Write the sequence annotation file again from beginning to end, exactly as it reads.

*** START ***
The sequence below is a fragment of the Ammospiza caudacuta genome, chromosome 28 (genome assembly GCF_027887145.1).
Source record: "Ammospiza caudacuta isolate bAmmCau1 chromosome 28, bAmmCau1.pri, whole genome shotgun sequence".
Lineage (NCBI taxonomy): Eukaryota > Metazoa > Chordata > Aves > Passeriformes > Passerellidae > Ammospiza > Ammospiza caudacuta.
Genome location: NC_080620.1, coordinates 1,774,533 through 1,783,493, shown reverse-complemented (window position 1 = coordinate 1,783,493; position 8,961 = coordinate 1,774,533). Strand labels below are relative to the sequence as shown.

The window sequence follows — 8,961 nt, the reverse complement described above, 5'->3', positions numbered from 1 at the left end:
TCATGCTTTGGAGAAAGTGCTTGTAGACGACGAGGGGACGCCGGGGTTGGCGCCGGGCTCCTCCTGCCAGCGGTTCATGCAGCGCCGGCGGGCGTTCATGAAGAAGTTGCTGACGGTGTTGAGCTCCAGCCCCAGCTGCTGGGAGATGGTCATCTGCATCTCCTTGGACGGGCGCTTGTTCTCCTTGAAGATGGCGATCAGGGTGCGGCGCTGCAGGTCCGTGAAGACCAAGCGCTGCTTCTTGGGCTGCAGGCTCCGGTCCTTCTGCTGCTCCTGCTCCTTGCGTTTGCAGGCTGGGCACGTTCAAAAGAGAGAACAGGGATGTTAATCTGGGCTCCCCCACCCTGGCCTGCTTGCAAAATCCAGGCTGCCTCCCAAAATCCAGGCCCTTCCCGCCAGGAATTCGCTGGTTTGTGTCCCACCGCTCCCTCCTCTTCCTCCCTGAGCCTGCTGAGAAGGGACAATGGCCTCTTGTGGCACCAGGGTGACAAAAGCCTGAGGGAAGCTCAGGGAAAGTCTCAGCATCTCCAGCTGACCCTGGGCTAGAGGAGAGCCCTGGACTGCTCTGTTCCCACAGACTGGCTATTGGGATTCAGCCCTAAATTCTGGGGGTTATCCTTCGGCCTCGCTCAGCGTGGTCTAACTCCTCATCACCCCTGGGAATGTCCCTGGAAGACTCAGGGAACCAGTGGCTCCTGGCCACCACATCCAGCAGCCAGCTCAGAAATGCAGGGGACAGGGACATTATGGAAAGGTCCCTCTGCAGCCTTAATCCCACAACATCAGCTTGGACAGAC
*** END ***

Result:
The sequence below is a fragment of the Ammospiza caudacuta genome, chromosome 28 (genome assembly GCF_027887145.1).
Source record: "Ammospiza caudacuta isolate bAmmCau1 chromosome 28, bAmmCau1.pri, whole genome shotgun sequence".
Lineage (NCBI taxonomy): Eukaryota > Metazoa > Chordata > Aves > Passeriformes > Passerellidae > Ammospiza > Ammospiza caudacuta.
Genome location: NC_080620.1, coordinates 1,774,533 through 1,783,493, shown reverse-complemented (window position 1 = coordinate 1,783,493; position 8,961 = coordinate 1,774,533). Strand labels below are relative to the sequence as shown.

The window sequence follows — 8,961 nt, the reverse complement described above, 5'->3', positions numbered from 1 at the left end:
TCATGCTTTGGAGAAAGTGCTTGTAGACGACGAGGGGACGCCGGGGTTGGCGCCGGGCTCCTCCTGCCAGCGGTTCATGCAGCGCCGGCGGGCGTTCATGAAGAAGTTGCTGACGGTGTTGAGCTCCAGCCCCAGCTGCTGGGAGATGGTCATCTGCATCTCCTTGGACGGGCGCTTGTTCTCCTTGAAGATGGCGATCAGGGTGCGGCGCTGCAGGTCCGTGAAGACCAAGCGCTGCTTCTTGGGCTGCAGGCTCCGGTCCTTCTGCTGCTCCTGCTCCTTGCGTTTGCAGGCTGGGCACGTTCAAAAGAGAGAACAGGGATGTTAATCTGGGCTCCCCCACCCTGGCCTGCTTGCAAAATCCAGGCTGCCTCCCAAAATCCAGGCCCTTCCCGCCAGGAATTCGCTGGTTTGTGTCCCACCGCTCCCTCCTCTTCCTCCCTGAGCCTGCTGAGAAGGGACAATGGCCTCTTGTGGCACCAGGGTGACAAAAGCCTGAGGGAAGCTCAGGGAAAGTCTCAGCATCTCCAGCTGACCCTGGGCTAGAGGAGAGCCCTGGACTGCTCTGTTCCCACAGACTGGCTATTGGGATTCAGCCCTAAATTCTGGGGGTTATCCTTCGGCCTCGCTCAGCGTGGTCTAACTCCTCATCACCCCTGGGAATGTCCCTGGAAGACTCAGGGAACCAGTGGCTCCTGGCCACCACATCCAGCAGCCAGCTCAGAAATGCAGGGGACAGGGACATTATGGAAAGGTCCCTCTGCAGCCTTAATCCCACAACATCAGCTTGGACAGAC